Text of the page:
Rural Stirling denies affordable homes plans pose ‘threat’ to West Highland Way
Rural Stirling Housing Association has responded to claims that its plans to build affordable homes on the banks of Loch Lomond will “devastate” the famous West Highland Way long-distance walking route.
In an article in yesterday’s Herald, villagers in Balmaha said that the 96-mile walkway is being threatened by the proposed development of 22 houses on a five-acre woodland site nearby.
Professor Dino Jaroszynski, chairman of the Balmaha Biodiversity Community Action group, a local community group formed to protect the wild woodland site, said the homes would destroy the habitat and ruin one of the area’s main tourist draws.
He told the Herald: “The ancient woodland in Balmaha is extremely valuable, not just as one of the jewels in the crown of the West Highland Way, but as a genuine environmental concern. We’re planning to protect this area with a giant biodiversity project, similar to that in Ben Lawers.
“Several rare and protected species can be found on the land; otters nest there as do red squirrels, we have a healthy colony of endangered slow-worms – all of which are protected.”
However, Tony Teasdale, director of the Rural Stirling Housing Association which has submitted the plans, recognised the area as “special” and said the development has the backing of villagers and the wider community.
He said: “The area is a special area, attracting very many visitors and tourists and this is something that all involved recognise needs to be protected and sustained. However, it is also somewhere that people need to live and work. Local house prices are extremely high, there is very little affordable rented housing and local tourist businesses in the area struggle to provide the sort of accommodation that will enable them to retain employees.
“The area has seen a de-population over the last 20 years. The concern from most people that we speak to is about ensuring that Balmaha and the wider Buchanan Community Council area can be a vibrant, inclusive and sustainable community going forward. Sensitive, small scale development of the type we are proposing is a key part of this.”
Mr Teasdale added: “The article makes no reference to the very significant community support we have received over several years for our proposed development of badly needed affordable homes. Our plans are the result of close consultation with the community which first approached us for assistance to meet local housing needs in 2003.”
Last month, the Loch Lomond and the Trossachs National Park Authority approved its Local Development Plan which included a target to deliver 75 new homes across the area “in order to sustain communities and meet demand for smaller, modest sized and affordable homes for young people, families and older people”.
And Mr Teasdale also highlighted that the Buchanan Community Plan (2015-20), which sets out the community’s own priorities and aspirations, makes clear reference to the proposed development of affordable housing on the site.
He said: “Our proposal is to build affordable homes to meet a recognised local housing need. The public drop-in event we held in December was an extremely well attended event with over 100 local people in attendance and which confirmed the very strong interest in, and need for, the various forms of affordable housing that we are proposing.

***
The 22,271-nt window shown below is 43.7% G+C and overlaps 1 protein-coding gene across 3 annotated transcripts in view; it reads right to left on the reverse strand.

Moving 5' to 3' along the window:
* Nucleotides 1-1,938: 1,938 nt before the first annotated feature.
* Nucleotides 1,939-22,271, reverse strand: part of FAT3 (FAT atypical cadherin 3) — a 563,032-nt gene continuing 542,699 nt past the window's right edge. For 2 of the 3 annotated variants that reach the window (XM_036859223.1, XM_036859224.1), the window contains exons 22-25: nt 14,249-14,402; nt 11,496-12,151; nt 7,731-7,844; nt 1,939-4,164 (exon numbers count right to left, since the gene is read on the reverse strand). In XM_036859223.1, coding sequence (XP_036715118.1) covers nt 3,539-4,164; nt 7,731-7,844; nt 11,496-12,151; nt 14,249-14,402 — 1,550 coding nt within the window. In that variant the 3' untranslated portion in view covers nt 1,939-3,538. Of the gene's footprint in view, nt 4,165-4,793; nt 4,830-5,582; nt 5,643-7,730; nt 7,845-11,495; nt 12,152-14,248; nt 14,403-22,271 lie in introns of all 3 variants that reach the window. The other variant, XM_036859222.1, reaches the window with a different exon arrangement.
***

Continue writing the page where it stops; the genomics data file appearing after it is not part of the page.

“This includes 10 homes for social rent, six for shared equity sale (with a Rural Housing Burden attached to protect ongoing affordability); four to meet the specific needs of employees of local businesses (also with a Rural Housing Burden) and two self-build plots for outright sale.
“Expressions of interest from local folk with a need for such homes already far outstrip the number of homes that we will be able to build.”
Mr Teasdale said he believes that impact on the views from the West Highland Way would be “insignificant” as the walkway does not pass near the proposed new homes.
He added: “The development will sit within a woodland and be shielded from view on all sides by the trees. These trees are to be retained and protected. The new homes may be visible from the very top of Conic hill but we have chosen colours and materials to blend in with the woodland setting.”
An experienced ecologist has also been appointed to advise on the proposals, undertaking more than 18 months of work assessing the ecology of the site and species present.
Among the people in the local community who back Rural Stirling’s plans is Sandy Fraser, owner of the Oak Tree Inn in Balmaha, a business which relies heavily on West Highland Way trade, who said: “I strongly support the proposal for new homes to meet the needs of people who live and work in the area.”
Joe Twaddle, a Balmaha resident and until recently the long-standing Secretary of the Community Council, added: “The development of this site is extremely crucial to the future of the East side of Loch Lomond to reverse the depopulation of a once vibrant community. Majority local support for the new homes has been consistently demonstrated during consultations over several years.”
Dr Joel Milner, a local resident and reader in Plant Pathology at the University of Glasgow, has carefully researched the site and strongly contests the claims that it is ancient woodland.
He said: “The site has not only been Forestry plantation for more than 40 years, but has in fact been a plantation from the early 19th century. Unlike areas of forestry elsewhere in the surrounding area which were at least in part ancient woodland and a valuable habitat prior to the post-war planting of conifer trees, the site at Balmaha would not rapidly regenerate to its post-glaciation natural mixed deciduous oak cover and the proposed housing development should not be held back for such reasons.”